Ride1Up 500 series City is a high quality, classy and stylish electric city bike with great features at a really great price. It is designed for the everyday long-distance rider and it features very nice frame geometry that promotes a comfortable upright riding position. Swept-back cafe style handlebars also provide better comfort over longer distances. You can choose between two throttle options – a twist or a thumb throttle, and there are also 3 levels of pedal-assist, or 9 levels if you get an optional LCD screen. Other features include an integrated LED headlight, removable battery with two keys, and heavy duty kickstand. Also we have to commend the amazing customer service, as the guys that are behind this brand are very passionate about what they do, and really motivated to change the way we get around our communities, by providing high-quality bikes at an unbeatable price.
Both land management regulators and mountain bike trail access advocates have argued for bans of electric bicycles on outdoor trails that are accessible to mountain bikes, citing potential safety hazards as well as the potential for electric bikes to damage trails. A study conducted by the International Mountain Bicycling Association, however, found that the physical impacts of low-powered pedal-assist electric mountain bikes may be similar to traditional mountain bikes.[68]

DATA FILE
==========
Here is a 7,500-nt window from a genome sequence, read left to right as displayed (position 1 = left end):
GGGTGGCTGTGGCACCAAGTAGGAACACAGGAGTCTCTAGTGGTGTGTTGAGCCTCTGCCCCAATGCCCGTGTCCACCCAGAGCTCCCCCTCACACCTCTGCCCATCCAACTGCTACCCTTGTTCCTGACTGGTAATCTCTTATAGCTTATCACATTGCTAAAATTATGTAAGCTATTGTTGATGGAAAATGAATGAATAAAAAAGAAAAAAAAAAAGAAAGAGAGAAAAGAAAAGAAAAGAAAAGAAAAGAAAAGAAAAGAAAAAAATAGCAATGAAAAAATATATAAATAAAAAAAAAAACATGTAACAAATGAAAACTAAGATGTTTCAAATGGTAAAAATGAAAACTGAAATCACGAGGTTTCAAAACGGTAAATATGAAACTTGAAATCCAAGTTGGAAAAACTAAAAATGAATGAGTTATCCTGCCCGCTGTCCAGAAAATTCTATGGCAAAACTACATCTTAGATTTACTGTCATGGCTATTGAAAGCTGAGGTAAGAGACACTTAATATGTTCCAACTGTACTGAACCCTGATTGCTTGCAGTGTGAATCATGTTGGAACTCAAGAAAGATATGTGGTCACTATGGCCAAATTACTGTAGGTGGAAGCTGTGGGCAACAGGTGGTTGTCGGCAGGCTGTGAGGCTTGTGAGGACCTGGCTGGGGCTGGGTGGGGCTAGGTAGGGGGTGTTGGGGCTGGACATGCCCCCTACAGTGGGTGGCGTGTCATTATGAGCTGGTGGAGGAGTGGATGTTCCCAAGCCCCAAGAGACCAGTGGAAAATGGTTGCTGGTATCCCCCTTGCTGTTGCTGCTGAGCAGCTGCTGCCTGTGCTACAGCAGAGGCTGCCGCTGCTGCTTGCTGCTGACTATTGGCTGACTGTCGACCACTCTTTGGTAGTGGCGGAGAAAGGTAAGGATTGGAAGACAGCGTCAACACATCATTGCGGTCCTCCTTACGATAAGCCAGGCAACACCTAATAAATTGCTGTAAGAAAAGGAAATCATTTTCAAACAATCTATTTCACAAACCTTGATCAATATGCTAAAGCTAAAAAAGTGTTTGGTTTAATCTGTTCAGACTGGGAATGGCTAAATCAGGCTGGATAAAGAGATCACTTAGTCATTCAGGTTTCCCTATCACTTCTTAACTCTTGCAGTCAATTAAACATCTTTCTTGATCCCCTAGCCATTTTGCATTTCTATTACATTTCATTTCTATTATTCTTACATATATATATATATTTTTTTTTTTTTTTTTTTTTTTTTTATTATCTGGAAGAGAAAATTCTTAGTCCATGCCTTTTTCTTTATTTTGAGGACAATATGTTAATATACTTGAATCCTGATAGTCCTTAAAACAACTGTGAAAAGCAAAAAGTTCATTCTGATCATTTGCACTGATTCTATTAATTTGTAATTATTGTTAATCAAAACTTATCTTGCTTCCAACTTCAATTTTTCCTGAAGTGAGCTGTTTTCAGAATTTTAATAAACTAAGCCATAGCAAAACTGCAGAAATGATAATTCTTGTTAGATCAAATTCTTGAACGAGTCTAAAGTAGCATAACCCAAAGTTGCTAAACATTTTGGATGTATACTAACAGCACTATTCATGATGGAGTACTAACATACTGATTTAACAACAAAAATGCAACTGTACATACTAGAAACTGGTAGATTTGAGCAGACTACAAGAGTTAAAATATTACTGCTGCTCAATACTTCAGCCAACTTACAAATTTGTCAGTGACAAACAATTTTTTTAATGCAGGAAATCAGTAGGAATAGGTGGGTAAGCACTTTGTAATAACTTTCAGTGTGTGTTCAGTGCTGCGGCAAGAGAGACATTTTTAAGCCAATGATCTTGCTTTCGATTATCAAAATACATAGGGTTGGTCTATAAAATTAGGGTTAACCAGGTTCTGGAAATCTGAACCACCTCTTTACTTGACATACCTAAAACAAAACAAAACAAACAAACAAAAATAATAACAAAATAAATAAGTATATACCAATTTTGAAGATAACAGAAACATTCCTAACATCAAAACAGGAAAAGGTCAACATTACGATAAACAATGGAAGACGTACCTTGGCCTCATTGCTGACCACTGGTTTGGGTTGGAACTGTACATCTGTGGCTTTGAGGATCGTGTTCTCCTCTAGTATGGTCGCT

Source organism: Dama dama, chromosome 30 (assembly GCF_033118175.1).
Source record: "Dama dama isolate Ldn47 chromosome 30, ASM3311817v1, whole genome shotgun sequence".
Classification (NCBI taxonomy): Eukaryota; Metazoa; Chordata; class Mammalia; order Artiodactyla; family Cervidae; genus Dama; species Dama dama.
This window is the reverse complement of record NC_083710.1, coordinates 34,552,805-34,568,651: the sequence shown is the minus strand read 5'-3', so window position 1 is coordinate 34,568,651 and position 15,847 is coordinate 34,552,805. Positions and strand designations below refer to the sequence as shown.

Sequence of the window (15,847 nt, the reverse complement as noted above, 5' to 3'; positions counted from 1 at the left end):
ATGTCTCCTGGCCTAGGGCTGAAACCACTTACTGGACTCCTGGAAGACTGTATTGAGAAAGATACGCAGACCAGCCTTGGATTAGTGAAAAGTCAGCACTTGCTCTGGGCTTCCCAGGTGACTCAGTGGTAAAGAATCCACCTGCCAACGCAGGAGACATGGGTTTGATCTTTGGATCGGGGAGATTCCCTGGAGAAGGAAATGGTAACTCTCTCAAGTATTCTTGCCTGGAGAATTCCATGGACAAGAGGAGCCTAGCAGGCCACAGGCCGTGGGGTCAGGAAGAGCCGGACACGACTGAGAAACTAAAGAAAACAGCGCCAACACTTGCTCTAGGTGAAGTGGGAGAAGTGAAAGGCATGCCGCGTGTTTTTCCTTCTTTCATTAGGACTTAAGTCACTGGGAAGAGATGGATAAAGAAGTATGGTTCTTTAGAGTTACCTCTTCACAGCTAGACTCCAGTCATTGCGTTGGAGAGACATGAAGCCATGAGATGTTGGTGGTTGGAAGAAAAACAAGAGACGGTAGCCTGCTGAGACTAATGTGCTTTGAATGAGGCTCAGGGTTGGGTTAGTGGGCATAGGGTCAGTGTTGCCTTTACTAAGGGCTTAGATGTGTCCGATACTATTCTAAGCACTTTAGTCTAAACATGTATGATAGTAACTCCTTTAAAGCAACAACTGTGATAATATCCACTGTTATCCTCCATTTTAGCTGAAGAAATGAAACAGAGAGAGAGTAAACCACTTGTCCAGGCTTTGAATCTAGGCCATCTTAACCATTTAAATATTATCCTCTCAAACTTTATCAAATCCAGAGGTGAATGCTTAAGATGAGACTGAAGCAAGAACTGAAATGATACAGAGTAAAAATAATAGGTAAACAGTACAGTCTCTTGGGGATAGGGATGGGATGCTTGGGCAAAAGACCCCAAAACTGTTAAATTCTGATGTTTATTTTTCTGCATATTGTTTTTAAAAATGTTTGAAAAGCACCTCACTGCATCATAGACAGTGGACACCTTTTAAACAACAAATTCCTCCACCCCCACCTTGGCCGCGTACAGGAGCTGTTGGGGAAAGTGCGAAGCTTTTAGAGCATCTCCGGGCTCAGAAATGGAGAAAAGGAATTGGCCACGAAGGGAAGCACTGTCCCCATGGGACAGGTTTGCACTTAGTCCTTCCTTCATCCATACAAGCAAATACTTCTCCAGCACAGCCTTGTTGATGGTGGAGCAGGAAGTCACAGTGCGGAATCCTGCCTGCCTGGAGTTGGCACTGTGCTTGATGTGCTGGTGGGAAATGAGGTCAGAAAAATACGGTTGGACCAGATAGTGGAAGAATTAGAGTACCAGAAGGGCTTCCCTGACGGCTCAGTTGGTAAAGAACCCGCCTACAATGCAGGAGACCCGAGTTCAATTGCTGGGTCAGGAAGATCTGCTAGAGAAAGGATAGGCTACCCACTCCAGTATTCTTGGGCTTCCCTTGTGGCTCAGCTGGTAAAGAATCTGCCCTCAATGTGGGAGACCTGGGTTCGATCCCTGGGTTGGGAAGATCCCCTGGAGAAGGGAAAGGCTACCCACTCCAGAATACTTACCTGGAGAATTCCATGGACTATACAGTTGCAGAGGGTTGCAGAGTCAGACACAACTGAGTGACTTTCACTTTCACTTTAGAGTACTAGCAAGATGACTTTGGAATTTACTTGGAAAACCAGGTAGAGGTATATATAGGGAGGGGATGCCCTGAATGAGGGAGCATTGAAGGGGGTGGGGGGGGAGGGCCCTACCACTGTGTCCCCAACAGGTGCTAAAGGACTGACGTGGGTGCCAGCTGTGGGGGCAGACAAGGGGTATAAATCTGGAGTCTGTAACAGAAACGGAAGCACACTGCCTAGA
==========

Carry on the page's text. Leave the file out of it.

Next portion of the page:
E-Bikes are the perfect way to ride across any city: stress-free, easy and fast travel, fun exercise, riding in style and ability to carry heavier loads than a normal bike. Practicing what we preach, this Valentine’s Volt partnered with leading London florist Rebel Rebel to deliver flowers all across London. Every hour on the hour 1 lucky person received a beautiful bouquet for free, just because we wanted to share the love!
Flyer Vollblut. A new rear motor bike from one of the most reliable E-bike makers. This model doesn't look as "heavy" as most other Flyer models. The Vollblut 500 has the 500W new Panasonic rear motor, front fork suspension, 28 inch wheels. It is in the same price range as the Stöckli and the Stromer. Flyer is known for top service and reliability, but it's a new model with a new motor ....